Gail's Gab: why I've decided to become a blood donor after Clutha tragedy

A good friend of mine recently told me how she was planning to celebrate her 50th birthday early next year.

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She is going to donate a kidney to the NHS. She is a former health worker and is acutely aware of the shortage of vital organs and wants to give someone who needs a healthy kidney the chance of a better life.

I was moved by her act of human kindness but I certainly don’t have her courage and figure that at my age it’s a case of trying to hang on to everything you’ve got.

However next month I reach that landmark age and have decided to do something I’ve always wanted to do but ashamedly have never done. Give Blood.

For many years while flying I conveniently used the excuse that we had to be careful when giving blood and that was true however during days off and leave I would have been alright. But the truth is I’m a big ‘scaredy cat’ when it comes to needles.

Friday night’s horrible accident in the wee Clutha Vaults reminded me of the importance of simple acts like blood donations.

Our emergency service workers are heroic daily. The fire fighters, police, paramedics and hospital staff deal with tragedy all the time. No praise is too much for these men and women. To go out for a social evening and fail to return because of such a freak accident is truly tragic. I have frequented the Clutha many times. It is a friendly and inviting venue. I was in the town myself on Friday until nearly 8pm. There but for the grace of God I thought on Saturday morning and I’m sure that thought was echoed by many who were out in their locals.

My heart goes out to the families left grieving their loss and those left caring and hoping for their injured kin. So I’m definitely about to become a blood donor and help the emergency services save lives at times like the Clutha tragedy and other daily incidents.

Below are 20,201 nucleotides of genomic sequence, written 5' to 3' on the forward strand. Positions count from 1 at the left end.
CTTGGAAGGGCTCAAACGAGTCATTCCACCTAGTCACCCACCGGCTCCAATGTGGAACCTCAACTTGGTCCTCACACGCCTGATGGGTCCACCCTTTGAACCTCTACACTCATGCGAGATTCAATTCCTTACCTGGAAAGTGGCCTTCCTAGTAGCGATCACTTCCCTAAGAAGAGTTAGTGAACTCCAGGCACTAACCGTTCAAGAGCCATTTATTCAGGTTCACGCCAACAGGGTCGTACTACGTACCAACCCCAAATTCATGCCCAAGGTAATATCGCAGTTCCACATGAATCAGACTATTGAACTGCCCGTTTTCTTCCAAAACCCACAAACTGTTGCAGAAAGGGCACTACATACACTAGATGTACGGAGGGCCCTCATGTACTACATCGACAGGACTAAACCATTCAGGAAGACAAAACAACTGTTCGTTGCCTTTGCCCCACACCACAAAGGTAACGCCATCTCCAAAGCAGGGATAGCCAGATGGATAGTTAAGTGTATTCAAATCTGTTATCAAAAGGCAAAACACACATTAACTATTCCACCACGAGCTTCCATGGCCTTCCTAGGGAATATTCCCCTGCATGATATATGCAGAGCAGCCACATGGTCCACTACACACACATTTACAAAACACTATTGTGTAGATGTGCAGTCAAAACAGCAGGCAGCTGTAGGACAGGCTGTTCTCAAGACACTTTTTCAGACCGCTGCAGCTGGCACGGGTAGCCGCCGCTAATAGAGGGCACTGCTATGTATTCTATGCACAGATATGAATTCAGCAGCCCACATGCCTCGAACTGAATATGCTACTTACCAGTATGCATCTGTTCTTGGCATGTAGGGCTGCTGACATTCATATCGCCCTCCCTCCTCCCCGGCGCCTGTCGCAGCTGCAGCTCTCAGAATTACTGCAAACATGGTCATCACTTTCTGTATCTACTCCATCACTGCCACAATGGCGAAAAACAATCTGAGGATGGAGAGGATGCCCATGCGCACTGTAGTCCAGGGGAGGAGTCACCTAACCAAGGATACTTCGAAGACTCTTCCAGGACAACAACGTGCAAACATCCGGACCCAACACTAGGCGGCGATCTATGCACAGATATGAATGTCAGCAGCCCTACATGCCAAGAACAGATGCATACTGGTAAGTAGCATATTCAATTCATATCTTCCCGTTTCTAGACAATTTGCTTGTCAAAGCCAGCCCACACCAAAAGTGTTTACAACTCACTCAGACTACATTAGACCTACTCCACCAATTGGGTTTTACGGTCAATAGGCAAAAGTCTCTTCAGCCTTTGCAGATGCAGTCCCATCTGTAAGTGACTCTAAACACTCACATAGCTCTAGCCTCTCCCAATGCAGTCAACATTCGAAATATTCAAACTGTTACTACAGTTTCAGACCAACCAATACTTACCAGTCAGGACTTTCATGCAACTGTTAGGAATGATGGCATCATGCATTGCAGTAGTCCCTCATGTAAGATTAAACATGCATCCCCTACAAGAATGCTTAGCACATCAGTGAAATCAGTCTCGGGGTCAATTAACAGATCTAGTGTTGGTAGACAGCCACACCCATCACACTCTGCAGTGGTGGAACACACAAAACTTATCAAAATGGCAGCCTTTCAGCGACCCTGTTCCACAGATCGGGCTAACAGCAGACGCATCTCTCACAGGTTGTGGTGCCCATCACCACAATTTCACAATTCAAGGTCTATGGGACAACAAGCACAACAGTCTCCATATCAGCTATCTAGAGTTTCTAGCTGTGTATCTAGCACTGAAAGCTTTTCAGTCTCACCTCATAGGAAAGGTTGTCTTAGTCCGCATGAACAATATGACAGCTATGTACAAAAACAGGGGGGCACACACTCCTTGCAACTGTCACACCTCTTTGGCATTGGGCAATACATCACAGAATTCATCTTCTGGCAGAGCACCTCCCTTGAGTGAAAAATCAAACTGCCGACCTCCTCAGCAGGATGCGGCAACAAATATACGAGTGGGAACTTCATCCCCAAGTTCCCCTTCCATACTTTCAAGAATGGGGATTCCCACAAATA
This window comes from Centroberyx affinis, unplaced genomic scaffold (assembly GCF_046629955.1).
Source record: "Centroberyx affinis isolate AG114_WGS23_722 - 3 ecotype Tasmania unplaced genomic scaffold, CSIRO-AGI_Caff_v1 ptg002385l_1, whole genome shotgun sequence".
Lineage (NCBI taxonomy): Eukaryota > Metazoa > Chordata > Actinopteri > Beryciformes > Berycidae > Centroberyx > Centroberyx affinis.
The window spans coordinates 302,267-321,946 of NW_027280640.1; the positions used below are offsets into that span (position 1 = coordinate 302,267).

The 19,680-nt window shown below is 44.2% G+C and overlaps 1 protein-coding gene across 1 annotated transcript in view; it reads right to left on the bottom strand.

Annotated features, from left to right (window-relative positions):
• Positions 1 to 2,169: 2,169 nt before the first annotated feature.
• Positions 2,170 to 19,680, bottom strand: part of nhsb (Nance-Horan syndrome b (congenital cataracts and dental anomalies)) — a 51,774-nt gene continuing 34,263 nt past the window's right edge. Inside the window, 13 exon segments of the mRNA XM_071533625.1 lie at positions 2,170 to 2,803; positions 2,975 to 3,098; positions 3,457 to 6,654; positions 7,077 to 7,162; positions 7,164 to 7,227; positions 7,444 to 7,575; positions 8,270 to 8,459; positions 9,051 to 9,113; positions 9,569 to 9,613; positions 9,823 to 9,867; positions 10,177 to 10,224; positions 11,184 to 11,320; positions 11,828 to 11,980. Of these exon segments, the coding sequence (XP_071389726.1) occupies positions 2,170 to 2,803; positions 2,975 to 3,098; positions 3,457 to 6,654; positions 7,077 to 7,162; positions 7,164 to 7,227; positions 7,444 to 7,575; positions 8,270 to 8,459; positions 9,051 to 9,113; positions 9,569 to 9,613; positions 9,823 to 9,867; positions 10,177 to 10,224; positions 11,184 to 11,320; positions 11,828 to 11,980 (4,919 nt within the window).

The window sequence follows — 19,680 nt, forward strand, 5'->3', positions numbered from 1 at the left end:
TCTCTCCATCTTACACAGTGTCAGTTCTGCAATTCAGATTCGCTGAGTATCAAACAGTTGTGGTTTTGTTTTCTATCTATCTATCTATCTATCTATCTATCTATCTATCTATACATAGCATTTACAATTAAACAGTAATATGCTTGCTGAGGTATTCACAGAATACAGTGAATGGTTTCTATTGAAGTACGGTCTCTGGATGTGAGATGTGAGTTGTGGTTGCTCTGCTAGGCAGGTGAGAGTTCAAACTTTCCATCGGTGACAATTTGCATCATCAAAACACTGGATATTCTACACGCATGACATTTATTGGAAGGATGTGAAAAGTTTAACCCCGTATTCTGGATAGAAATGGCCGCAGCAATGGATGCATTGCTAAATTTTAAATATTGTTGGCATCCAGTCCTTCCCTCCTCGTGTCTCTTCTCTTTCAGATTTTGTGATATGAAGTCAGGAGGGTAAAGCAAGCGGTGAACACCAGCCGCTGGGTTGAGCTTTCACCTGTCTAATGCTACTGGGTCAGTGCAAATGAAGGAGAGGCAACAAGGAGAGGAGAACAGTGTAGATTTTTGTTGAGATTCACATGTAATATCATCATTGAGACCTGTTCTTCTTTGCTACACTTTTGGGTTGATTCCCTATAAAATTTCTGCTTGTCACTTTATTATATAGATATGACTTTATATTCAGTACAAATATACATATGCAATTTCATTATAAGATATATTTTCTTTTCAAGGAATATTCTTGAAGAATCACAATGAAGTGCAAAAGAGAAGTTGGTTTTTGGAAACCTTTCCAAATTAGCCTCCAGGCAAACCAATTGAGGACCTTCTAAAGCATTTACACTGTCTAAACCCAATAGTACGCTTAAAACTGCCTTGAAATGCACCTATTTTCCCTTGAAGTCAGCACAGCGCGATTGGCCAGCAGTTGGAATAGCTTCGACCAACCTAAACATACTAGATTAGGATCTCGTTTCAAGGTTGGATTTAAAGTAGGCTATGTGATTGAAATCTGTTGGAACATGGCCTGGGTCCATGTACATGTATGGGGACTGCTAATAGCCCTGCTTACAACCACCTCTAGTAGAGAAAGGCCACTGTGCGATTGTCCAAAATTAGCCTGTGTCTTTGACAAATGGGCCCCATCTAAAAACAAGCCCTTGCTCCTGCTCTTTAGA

I despise the sight of needles and don’t much fancy the sight of blood either but if I can become a blood donor then I’ll be well chuffed. I’ll let you know.


Tommy and I watched ‘The Wee Man’ on Saturday night and I thought it was a good film.

We were very close friends of the real crime author and former social worker Reg McKay and the film was based on his book written with Paul Ferris.

The story that was told charts some of Glasgow’s real life gangland figures. I met Paul on a couple of occasions and found him to be honest about his violent past and sincere in his attempt to go straight. Reg knew him better and trusted his intentions. I trusted Reg’s judgement.

Sadly Reg is no longer with us. A victim of cancer four years ago. He was a beautiful human being and loyal friend.

Many feared the film depicting the life of Paul Ferris would glamourise violence and the gangster lifestyle but this film certainly didn’t. It accurately highlighted the loss of friends, family, trust and basic humanity that association with violence and organised crime usually brings.

Some may say the story is one-sided but every story usually is. I think it was Oscar Wilde who said the truth is rarely simple and never straightforward but he definitely said every saint has a past and every sinner a future.

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